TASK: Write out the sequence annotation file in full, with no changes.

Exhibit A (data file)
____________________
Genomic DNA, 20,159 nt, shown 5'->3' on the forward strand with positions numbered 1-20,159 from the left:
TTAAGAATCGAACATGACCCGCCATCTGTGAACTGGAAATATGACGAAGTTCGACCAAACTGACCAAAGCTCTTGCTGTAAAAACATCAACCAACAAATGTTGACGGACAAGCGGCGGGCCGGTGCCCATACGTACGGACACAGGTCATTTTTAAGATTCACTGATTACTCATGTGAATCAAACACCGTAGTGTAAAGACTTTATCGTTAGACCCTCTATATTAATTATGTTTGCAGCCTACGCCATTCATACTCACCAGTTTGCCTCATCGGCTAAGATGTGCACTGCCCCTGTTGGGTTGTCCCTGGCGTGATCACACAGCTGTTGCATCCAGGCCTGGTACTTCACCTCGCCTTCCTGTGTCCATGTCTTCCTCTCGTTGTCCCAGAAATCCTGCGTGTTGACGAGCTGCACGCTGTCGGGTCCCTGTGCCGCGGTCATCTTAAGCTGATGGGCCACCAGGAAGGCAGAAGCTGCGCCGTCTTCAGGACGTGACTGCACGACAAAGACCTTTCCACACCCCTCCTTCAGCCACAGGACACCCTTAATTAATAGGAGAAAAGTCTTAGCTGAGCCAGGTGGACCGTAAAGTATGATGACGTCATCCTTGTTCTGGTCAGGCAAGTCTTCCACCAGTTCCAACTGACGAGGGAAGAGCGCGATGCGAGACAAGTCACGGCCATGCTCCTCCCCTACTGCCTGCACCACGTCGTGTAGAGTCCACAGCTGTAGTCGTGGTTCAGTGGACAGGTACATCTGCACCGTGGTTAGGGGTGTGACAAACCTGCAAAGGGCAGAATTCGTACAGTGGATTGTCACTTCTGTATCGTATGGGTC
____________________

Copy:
Genomic DNA, 20,159 nt, shown 5'->3' on the forward strand with positions numbered 1-20,159 from the left:
TTAAGAATCGAACATGACCCGCCATCTGTGAACTGGAAATATGACGAAGTTCGACCAAACTGACCAAAGCTCTTGCTGTAAAAACATCAACCAACAAATGTTGACGGACAAGCGGCGGGCCGGTGCCCATACGTACGGACACAGGTCATTTTTAAGATTCACTGATTACTCATGTGAATCAAACACCGTAGTGTAAAGACTTTATCGTTAGACCCTCTATATTAATTATGTTTGCAGCCTACGCCATTCATACTCACCAGTTTGCCTCATCGGCTAAGATGTGCACTGCCCCTGTTGGGTTGTCCCTGGCGTGATCACACAGCTGTTGCATCCAGGCCTGGTACTTCACCTCGCCTTCCTGTGTCCATGTCTTCCTCTCGTTGTCCCAGAAATCCTGCGTGTTGACGAGCTGCACGCTGTCGGGTCCCTGTGCCGCGGTCATCTTAAGCTGATGGGCCACCAGGAAGGCAGAAGCTGCGCCGTCTTCAGGACGTGACTGCACGACAAAGACCTTTCCACACCCCTCCTTCAGCCACAGGACACCCTTAATTAATAGGAGAAAAGTCTTAGCTGAGCCAGGTGGACCGTAAAGTATGATGACGTCATCCTTGTTCTGGTCAGGCAAGTCTTCCACCAGTTCCAACTGACGAGGGAAGAGCGCGATGCGAGACAAGTCACGGCCATGCTCCTCCCCTACTGCCTGCACCACGTCGTGTAGAGTCCACAGCTGTAGTCGTGGTTCAGTGGACAGGTACATCTGCACCGTGGTTAGGGGTGTGACAAACCTGCAAAGGGCAGAATTCGTACAGTGGATTGTCACTTCTGTATCGTATGGGTC